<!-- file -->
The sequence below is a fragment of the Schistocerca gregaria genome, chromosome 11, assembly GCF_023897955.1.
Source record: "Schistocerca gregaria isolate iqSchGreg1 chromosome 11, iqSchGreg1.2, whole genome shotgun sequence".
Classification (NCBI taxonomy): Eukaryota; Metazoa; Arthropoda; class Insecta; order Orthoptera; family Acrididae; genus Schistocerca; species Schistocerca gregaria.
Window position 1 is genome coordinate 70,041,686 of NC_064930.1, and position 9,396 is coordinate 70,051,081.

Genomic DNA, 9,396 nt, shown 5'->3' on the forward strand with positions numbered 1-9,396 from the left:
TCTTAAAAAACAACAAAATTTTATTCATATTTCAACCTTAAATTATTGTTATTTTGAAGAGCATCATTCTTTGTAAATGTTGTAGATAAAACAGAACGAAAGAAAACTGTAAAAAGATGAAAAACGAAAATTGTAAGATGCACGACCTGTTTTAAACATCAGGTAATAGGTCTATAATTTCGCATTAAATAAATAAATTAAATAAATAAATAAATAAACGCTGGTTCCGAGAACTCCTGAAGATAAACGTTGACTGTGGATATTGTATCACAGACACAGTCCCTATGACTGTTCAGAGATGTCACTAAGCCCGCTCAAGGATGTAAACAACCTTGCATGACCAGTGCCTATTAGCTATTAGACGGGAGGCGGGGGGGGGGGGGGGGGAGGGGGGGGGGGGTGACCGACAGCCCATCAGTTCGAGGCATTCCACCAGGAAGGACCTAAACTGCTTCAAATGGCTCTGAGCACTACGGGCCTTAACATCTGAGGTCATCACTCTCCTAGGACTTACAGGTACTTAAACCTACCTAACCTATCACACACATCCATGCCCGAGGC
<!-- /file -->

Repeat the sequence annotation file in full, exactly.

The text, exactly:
The sequence below is a fragment of the Schistocerca gregaria genome, chromosome 11, assembly GCF_023897955.1.
Source record: "Schistocerca gregaria isolate iqSchGreg1 chromosome 11, iqSchGreg1.2, whole genome shotgun sequence".
Classification (NCBI taxonomy): Eukaryota; Metazoa; Arthropoda; class Insecta; order Orthoptera; family Acrididae; genus Schistocerca; species Schistocerca gregaria.
Window position 1 is genome coordinate 70,041,686 of NC_064930.1, and position 9,396 is coordinate 70,051,081.

Genomic DNA, 9,396 nt, shown 5'->3' on the forward strand with positions numbered 1-9,396 from the left:
TCTTAAAAAACAACAAAATTTTATTCATATTTCAACCTTAAATTATTGTTATTTTGAAGAGCATCATTCTTTGTAAATGTTGTAGATAAAACAGAACGAAAGAAAACTGTAAAAAGATGAAAAACGAAAATTGTAAGATGCACGACCTGTTTTAAACATCAGGTAATAGGTCTATAATTTCGCATTAAATAAATAAATTAAATAAATAAATAAATAAACGCTGGTTCCGAGAACTCCTGAAGATAAACGTTGACTGTGGATATTGTATCACAGACACAGTCCCTATGACTGTTCAGAGATGTCACTAAGCCCGCTCAAGGATGTAAACAACCTTGCATGACCAGTGCCTATTAGCTATTAGACGGGAGGCGGGGGGGGGGGGGGGGGAGGGGGGGGGGGGTGACCGACAGCCCATCAGTTCGAGGCATTCCACCAGGAAGGACCTAAACTGCTTCAAATGGCTCTGAGCACTACGGGCCTTAACATCTGAGGTCATCACTCTCCTAGGACTTACAGGTACTTAAACCTACCTAACCTATCACACACATCCATGCCCGAGGC